Get Out

Choose Your Own Adventure

There’s nothing worse than wasting sun-filled days behind the wheel.

By Martha Calhoon, Stacey Wilson, Camas Davis, and Christopher Van Tilburg Edited by Kasey Cordell With Brian Barker May 19, 2009 Published in the July 2008 issue of Portland Monthly

(Plus, with today’s gas prices, who can afford it?) So we give you this: 18 ultimate outdoor escapes less than 90 minutes away. Consider it your guide to the perfect summer. Now what are you waiting for?


PART OF HIKING’S APPEAL is its simplicity: You’ve only got to lace up your boots, grab a water bottle, and get out the door. But when you live within 90 minutes of more than 100 state parks, 8 wilderness areas, and the coast—not to mention our city’s own 189 parks—just picking a destination can be exhausting. So before you go cross-eyed Googling “Portland + hikes” or get swept up in an avalanche of guidebooks in the Rose Room at Powell’s Books, consider these tried-and-true outdoor rambles. From pounding waterfalls to secret escapes in Forest Park, the only legwork required for these treks happens on the trail. —Brian M. Barker


FOREST PARK. That Frederick Law Olmsted-inspired, 5,100-acre stretch of evergreen hills double-dipped in moss, sword ferns, trees—and mud—that seems to make up the very (green) heart of our city. But when your own personal stomping grounds have been overexposed by the likes of the New York Times, is it even worth exploring anymore? You bet your Chacos it is. Consider the Ridge Trail: Located on the northeast side of the park, this short route tests hikers’ quads with a 1,000-foot vertical gain to one of Forest Park’s highest spots, where it links up with popular options like the Wildwood Trail. Perhaps because it was just completed in 2003, few people seem to know the route exists, which means you’ll probably have it all to yourself. And the view of the St. Johns Bridge from near the trail’s start alone makes this a worthwhile outing. Framed by big leaf maples, red alders, and flowering ninebark shrubs, the architectural treasure’s 400-foot-tall spires practically glow in the afternoon sun—a sight so moving, it could inspire a renewed love affair with this grand ol’ park. Or, hell, the whole city. —BMB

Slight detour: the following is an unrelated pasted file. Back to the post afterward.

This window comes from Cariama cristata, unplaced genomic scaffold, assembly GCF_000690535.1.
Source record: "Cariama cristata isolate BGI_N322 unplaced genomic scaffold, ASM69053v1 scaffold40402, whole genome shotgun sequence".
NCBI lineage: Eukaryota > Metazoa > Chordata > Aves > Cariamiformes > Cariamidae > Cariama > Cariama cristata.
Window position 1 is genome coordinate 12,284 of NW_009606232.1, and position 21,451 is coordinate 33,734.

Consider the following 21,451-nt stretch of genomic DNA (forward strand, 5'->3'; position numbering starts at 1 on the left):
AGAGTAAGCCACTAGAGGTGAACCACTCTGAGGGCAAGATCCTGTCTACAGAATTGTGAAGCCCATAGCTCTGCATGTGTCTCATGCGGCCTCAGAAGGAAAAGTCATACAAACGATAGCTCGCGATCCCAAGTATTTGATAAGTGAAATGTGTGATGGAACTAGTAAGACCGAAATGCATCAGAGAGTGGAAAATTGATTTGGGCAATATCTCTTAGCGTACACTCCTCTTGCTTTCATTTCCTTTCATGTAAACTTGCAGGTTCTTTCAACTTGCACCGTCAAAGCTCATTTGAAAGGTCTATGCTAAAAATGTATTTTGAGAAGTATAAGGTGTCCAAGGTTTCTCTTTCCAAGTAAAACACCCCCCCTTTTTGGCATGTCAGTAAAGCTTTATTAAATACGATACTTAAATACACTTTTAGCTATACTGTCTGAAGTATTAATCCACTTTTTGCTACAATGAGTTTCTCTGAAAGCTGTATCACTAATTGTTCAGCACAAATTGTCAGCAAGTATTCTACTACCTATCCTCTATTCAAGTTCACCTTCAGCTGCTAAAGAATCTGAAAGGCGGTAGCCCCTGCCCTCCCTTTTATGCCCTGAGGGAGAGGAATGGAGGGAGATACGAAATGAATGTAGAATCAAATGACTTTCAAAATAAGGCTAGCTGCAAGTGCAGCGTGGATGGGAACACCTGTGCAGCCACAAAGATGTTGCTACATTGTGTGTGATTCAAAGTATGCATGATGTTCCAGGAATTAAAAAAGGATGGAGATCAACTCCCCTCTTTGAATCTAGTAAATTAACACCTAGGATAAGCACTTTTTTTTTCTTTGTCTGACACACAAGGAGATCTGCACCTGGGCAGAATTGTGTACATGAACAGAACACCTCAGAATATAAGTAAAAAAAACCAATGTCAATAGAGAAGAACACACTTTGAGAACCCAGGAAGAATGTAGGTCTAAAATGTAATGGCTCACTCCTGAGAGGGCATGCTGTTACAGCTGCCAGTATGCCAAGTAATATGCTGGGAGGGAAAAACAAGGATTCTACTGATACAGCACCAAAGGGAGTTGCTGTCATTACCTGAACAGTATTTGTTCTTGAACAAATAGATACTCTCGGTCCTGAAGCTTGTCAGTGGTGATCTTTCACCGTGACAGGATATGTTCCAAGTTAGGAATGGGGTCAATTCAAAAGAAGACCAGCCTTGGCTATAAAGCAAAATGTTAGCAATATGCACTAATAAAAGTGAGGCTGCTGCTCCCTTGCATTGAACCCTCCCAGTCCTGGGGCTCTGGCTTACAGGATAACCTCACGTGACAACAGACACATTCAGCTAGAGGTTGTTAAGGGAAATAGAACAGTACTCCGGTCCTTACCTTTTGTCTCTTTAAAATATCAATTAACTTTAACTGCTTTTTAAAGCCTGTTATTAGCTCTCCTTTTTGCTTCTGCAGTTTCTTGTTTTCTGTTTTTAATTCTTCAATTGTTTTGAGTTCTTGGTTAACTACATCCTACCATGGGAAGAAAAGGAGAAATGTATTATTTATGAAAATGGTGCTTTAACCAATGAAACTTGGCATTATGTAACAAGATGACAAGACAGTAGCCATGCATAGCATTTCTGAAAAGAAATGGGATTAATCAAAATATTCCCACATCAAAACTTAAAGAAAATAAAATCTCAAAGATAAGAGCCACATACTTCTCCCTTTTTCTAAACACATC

• Get there: Take U.S. 30 West and turn left onto NW Bridge Ave, toward the St. Johns Bridge. Find the small pullout immediately on the left side of the road. The trailhead is a short walk north on the road. 
  • Maps:



GOING UP? Yes, it’s steep. But the view from Saddle Mountain’s summit in the Coast Range is well worth the burn.


AT 3,283 FEET, Saddle Mountain is the tallest peak in Oregon’s northwest corner, a topographic siren in the Coast Range that lures peak-baggers from miles away. And who can blame them? The wind-whipped summit would be a prime place to shoot one of those eye-popping IMAX films, what with its front-row view of five Cascade volcanoes, including Mounts Rainier and Jefferson, and the endless blue Pacific. Accessing such film-worthy vistas, though, doesn’t come easy. Hikers must endure a relentless climb through a forest thick with firs and white-barked alders to a precipitous series of crumbling switchbacks before arriving at the mountain’s bald crown. Until 1966, a fire lookout tower once stood here, but it couldn’t prevent four of the most intense fires in U.S. history—collectively called the Tillamook Burn—as they raged across the landscape between 1933 and 1951. Those infernos did, however, prompt one of the world’s largest reforestation projects: In 1949, Oregonians planted some 72 million seedlings in what eventually became the Tillamook State Forest. Today Saddle Mountain presides over this second-growth forest, while its mossy flanks are a sanctuary for endangered wildflowers like frigid shooting star and Saddle Mountain bittercress, which continue to thrive with a tenacity rivaling that of any trekker aiming to reach the rocky top. —BMB

  • Get there: Take U.S. 26 west for 64 miles and look for the Saddle Mountain State Park sign. Turn right and drive 7 miles to the trailhead. 
  • Maps:


IF RENOWNED YOGI Rodney Yee decided to ditch the tropical beach backdrops that adorn the covers of his best-selling yoga DVDs and unfurl his mat amid some Pacific Northwest splendor instead, he could do a lot worse than Elk Meadows. Tucked up against the 5,600-foot-high Bluegrass Ridge, this half-mile-wide span of blooming bear grass is one of Mount Hood’s finest sights. In snowy years, like this one, you might not get your boots on this trail until late July, but it’s worth the wait. The path winds past tart huckleberries and bright red thimbleberries before delivering hikers to Newton Creek, whose chilly waters must be forded to reach Elk Meadows. Note that such an endeavor is best undertaken in the wee morning hours, when the creek levels are at their lowest. Just as well. An early start ensures that, even without your yoga mat, you’ll have plenty of time for quiet reflection. —BMB

  • Get there: From Hood River, take Hwy 35 South for 7 miles and turn right at the sign for the Mt Hood Meadows Nordic Center. The trailhead is 0.5 mile down the road on the right. 
  • Maps: Green Trails Map No. 462 


HYDRO POWER Feel the force of South Falls in Silver Falls State Park on a walk behind the 177-foot cascade.

Image: Mark Gamba